Serve with an extra swirl of creme fraiche or cool and serve chilled in the same way.

I topped ours with a parasol mushroom (flash fried in butter until slightly crispy on the outside, but tender in the middle) that we found, and an extra sprig of watercress. Delicious!

Saturday, 17 November 2012

In the Greenhouse

Lots of green stuff to feed us over the winter :-

Lettuce, watercress, rocket, salad leaves, pak choi, oregano,

More lettuce, round carrots, baby leeks,

Yet more lettuce and pak choi,

and look who's taking care of things for me while I'm not there :-

Hope he manages to find plenty of bugs!

Happy Day!


WE GOT . . .


We got it dirty too!

The salesman obviously needed to sell a car - he called at the house five times (we were out the first time) trying to sell us this.  He finally caved in on the last visit and agreed to all our ridiculous terms, i.e. extras we wanted with it, and the price we wanted to pay! Nice one Yeti!!  Now we need a name - hhhmmmm . . .

Wednesday, 7 November 2012

Sad Day

Today was the end of an era, today was a sad day for us.  Our good old "pink bus" has left us.  We'd had our Seat Alhambra for over 11 years and it gradually faded from a deep red colour to a sort of pink, hence the "pink bus".  This car held lots of memories for us, and we had to think long and hard before selling it.  The fact that we'd only driven 500 miles in it since February (it had really become just a work vehicle for collecting building materials and ferrying tools around the garden to the current worksite) finally decided us.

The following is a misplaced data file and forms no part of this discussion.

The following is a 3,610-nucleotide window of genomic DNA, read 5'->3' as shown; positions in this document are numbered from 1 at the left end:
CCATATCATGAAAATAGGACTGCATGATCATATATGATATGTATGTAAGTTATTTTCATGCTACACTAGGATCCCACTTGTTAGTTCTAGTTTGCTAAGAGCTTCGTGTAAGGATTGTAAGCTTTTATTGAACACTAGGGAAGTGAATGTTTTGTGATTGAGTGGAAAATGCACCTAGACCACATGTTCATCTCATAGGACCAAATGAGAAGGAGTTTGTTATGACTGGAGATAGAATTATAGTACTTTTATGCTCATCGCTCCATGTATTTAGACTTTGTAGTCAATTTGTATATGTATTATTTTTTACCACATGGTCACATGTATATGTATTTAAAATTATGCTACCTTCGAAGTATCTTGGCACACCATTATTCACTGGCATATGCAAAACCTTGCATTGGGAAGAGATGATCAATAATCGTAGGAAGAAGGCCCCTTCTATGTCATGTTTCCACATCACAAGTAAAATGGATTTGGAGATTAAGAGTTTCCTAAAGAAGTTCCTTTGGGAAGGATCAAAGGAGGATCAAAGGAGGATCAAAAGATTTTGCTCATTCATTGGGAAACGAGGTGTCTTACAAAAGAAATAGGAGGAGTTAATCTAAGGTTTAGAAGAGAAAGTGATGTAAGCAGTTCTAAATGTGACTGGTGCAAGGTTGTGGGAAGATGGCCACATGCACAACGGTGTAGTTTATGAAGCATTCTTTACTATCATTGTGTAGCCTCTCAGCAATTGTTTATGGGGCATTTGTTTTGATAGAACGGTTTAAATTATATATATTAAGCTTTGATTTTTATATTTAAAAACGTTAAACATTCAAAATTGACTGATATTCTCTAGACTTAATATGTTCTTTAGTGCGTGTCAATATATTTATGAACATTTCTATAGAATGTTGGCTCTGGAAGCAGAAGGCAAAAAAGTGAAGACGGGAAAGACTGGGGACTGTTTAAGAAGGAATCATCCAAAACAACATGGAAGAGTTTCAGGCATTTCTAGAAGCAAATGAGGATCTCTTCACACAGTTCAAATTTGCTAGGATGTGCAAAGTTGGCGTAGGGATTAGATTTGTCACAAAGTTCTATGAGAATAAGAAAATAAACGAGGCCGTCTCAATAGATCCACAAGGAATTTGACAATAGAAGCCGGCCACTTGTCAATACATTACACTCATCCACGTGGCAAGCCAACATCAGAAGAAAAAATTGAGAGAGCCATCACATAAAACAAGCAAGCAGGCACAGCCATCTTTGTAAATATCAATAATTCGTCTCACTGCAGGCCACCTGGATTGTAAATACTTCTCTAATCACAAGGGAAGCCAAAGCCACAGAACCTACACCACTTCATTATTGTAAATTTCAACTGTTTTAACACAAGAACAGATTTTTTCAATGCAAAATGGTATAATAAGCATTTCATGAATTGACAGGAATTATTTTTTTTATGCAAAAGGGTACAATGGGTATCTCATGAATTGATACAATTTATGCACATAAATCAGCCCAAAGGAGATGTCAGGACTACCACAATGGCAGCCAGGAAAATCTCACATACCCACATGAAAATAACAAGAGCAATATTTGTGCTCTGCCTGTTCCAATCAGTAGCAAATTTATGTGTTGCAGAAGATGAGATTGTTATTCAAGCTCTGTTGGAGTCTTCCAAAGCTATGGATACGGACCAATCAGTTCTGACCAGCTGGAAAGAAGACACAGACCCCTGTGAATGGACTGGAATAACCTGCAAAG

This afternoon, as the new owner proudly drove it away from the house, we both felt like running after her saying "Stop!  We didn't mean it, we've changed our minds".  But we didn't.

Goodbye old friend!  A new era now begins for both of us.

Thursday, 1 November 2012

Leftie Continues

Got to about 85% through this project about a week ago and had to stop.  Ran out of white yarn.  Luckily, Tammy had brought me her share of the white just in case I didn't have enough.  So I spun up some more.  I only needed to spin one of the plies because I had some of the other left on a bobbin.  No problem then . . . except I mixed up the bobbins with the leftover ply and plied with the wrong one.  I didn't realise until after I'd washed and dried the new wool, but it's turned out too white.  Think I must have used some Falkland instead of floor sweepings.

Oh well, back to the spinning wheel.  Actually, today's a perfect day for spinning as it's just started raining, and it's Toussaint (All Saints Day) so we have a holiday here in France and we can't work on a religious holiday, can we?